Chapter Eight: Vision, Navigation, Mobility and the Brain

I have a personal fascination with the brain mechanisms that magically transform reflected light into vision. Science is slowly gathering knowledge about these specialized brain regions and the connections between them. As information comes my way about these brain systems, I'll develop this section.

Since a large percentage of the human brain (50% at the very least) is involved with vision, it is reasonable to ask how blindness affects brain processing, especially for the developing brain. If the vision system is neurologically connected to every lobe and major processing area of the brain, then what happens to all these connections, all this brain power, when no visual signals are received?

One answer is that throughout evolution, the vision system evolved in parallel with the tactile (haptic) system. The eye and the hand, for example, co-evolved over a long span of human evolution. The result of this parallel development is that a large proportion of tactile signals (90%?) go to visual centers. This helps explain way the visual cortex is functioning when blind individuals use Braille. Studies at the National Institute of Neurological Disorders and Stroke, for example, show that blind people reading Braille use the visual cortex for processing. When Helen Keller's brain was analyzed after her death, it was found that all her brain areas were viable, there was no atrophy in the visual centers.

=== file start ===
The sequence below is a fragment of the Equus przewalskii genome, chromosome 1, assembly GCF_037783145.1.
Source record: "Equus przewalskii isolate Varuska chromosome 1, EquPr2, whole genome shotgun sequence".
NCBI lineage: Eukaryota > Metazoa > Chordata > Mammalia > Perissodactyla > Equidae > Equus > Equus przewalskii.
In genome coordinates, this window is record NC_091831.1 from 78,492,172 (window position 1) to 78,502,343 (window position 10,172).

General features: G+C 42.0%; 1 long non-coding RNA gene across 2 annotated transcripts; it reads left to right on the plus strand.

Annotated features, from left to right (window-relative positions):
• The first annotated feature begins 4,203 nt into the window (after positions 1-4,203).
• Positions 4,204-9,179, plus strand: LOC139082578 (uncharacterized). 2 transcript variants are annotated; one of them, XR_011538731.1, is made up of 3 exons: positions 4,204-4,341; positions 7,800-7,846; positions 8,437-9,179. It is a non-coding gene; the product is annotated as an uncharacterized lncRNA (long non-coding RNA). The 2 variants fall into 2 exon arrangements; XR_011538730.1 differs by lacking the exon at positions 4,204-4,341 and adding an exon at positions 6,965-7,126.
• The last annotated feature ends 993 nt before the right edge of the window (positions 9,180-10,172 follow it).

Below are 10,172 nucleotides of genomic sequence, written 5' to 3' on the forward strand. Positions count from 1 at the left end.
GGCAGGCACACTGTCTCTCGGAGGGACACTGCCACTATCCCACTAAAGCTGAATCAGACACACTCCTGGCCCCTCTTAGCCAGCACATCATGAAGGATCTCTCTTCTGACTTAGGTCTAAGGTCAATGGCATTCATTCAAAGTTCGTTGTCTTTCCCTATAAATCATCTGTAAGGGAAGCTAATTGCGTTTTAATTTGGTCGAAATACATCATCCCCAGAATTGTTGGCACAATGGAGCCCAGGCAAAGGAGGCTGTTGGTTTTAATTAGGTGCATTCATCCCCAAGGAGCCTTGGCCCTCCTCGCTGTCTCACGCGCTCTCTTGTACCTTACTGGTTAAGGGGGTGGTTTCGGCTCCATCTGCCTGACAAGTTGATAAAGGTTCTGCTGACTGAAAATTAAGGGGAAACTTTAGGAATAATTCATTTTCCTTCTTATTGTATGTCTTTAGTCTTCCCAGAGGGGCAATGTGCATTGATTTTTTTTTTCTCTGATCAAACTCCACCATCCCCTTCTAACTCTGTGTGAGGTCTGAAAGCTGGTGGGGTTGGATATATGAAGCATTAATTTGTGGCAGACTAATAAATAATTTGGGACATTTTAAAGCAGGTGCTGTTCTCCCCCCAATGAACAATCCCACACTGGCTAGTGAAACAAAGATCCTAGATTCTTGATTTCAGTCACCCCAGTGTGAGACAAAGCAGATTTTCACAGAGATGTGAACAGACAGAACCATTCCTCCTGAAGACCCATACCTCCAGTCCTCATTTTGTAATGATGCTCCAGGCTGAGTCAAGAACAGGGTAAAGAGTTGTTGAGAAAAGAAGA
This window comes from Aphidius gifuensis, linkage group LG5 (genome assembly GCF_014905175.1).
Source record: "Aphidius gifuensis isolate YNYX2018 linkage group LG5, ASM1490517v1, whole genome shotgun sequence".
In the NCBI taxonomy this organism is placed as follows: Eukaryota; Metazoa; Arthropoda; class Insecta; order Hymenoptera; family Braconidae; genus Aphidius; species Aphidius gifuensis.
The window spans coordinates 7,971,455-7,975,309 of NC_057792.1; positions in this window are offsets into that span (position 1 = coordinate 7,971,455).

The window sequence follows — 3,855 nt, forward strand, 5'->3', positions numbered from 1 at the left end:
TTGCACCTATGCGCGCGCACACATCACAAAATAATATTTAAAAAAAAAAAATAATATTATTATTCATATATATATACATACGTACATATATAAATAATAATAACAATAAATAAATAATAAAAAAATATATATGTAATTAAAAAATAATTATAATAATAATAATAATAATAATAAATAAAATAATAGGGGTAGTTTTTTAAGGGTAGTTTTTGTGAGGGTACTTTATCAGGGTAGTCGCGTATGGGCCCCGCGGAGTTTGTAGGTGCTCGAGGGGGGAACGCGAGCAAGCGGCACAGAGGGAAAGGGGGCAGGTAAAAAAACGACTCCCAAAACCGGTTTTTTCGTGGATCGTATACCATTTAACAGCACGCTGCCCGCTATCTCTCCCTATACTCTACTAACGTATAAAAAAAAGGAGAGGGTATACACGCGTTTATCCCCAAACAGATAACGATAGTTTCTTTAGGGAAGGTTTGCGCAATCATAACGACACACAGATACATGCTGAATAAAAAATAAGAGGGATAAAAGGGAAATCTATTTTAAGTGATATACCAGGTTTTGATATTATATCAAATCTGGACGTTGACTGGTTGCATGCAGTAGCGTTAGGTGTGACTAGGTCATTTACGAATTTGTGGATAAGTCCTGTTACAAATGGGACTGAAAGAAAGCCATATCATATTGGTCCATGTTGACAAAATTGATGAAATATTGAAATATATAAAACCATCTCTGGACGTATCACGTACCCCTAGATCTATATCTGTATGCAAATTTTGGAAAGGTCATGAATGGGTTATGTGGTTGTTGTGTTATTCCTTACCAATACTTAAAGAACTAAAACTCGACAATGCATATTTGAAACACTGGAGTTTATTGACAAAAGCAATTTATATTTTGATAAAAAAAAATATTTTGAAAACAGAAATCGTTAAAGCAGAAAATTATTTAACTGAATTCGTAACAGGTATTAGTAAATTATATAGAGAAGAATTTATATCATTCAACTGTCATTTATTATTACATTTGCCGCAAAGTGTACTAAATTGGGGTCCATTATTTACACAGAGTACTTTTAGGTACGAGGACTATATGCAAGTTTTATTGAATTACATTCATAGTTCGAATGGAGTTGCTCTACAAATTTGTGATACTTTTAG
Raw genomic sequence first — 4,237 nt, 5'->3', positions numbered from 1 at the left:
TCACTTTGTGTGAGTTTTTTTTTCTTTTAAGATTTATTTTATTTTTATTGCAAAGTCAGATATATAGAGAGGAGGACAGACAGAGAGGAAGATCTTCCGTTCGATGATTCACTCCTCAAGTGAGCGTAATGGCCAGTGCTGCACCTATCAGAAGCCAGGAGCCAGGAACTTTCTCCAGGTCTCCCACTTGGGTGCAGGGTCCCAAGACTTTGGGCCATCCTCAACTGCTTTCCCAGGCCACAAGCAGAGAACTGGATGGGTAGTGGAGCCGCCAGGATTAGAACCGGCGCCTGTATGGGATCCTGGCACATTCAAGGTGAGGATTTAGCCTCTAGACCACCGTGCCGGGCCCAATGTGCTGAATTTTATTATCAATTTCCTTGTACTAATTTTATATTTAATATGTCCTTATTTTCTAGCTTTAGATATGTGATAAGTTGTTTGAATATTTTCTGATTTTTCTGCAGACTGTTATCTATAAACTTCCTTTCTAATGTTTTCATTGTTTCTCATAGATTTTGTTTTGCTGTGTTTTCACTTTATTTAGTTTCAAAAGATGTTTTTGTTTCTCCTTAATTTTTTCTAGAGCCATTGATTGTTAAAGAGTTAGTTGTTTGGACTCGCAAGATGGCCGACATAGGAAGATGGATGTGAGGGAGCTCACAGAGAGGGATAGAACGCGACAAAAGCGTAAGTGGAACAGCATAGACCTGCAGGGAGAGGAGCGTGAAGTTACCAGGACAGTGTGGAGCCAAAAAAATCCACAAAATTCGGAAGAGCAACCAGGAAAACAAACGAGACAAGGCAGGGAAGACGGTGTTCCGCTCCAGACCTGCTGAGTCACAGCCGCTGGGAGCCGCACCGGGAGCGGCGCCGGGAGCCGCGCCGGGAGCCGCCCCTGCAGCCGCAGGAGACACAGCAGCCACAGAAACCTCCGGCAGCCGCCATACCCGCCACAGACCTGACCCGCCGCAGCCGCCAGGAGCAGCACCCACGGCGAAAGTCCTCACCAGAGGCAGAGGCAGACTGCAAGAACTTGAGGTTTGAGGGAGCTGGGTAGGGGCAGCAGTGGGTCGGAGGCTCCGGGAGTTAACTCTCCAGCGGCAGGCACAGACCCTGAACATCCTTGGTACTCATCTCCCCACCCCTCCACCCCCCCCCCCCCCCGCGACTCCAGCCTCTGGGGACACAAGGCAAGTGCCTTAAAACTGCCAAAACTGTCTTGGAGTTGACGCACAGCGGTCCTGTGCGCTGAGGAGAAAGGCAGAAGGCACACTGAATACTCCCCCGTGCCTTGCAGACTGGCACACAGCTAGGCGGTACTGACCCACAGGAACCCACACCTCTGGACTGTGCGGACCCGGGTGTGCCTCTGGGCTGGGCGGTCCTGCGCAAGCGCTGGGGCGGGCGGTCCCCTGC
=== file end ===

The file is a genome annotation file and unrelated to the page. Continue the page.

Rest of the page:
There is a great deal we do not know about brain processing and blindness. One of the goals of this section is to record what we do know (and add to our knowledge as information becomes available). Although the brain is a network of interconnecting, crisscrossing nerve tracts, functional areas have been identified and are discussed below. Areas were selected for discussion if their function was related to visual processing, navigation, or mobility. Particular concern is given to the consequences of visual loss.


Areas of the Brain Involved with Vision, Mobility, or Navigation

The Cerebellum

The Frontal Lobe

The Hippocampus

The Hypothalamus

The Parietal Lobe

The Pineal Gland

The Superior Colliculus

Association Cortex


Disorders Affecting Vision, Mobility, or Navigation


Below: Ebooks
IIBN Site Index - Teaching O&M to Blind Children - Teaching Students with Travel Disabilities - Wayfinding Technologies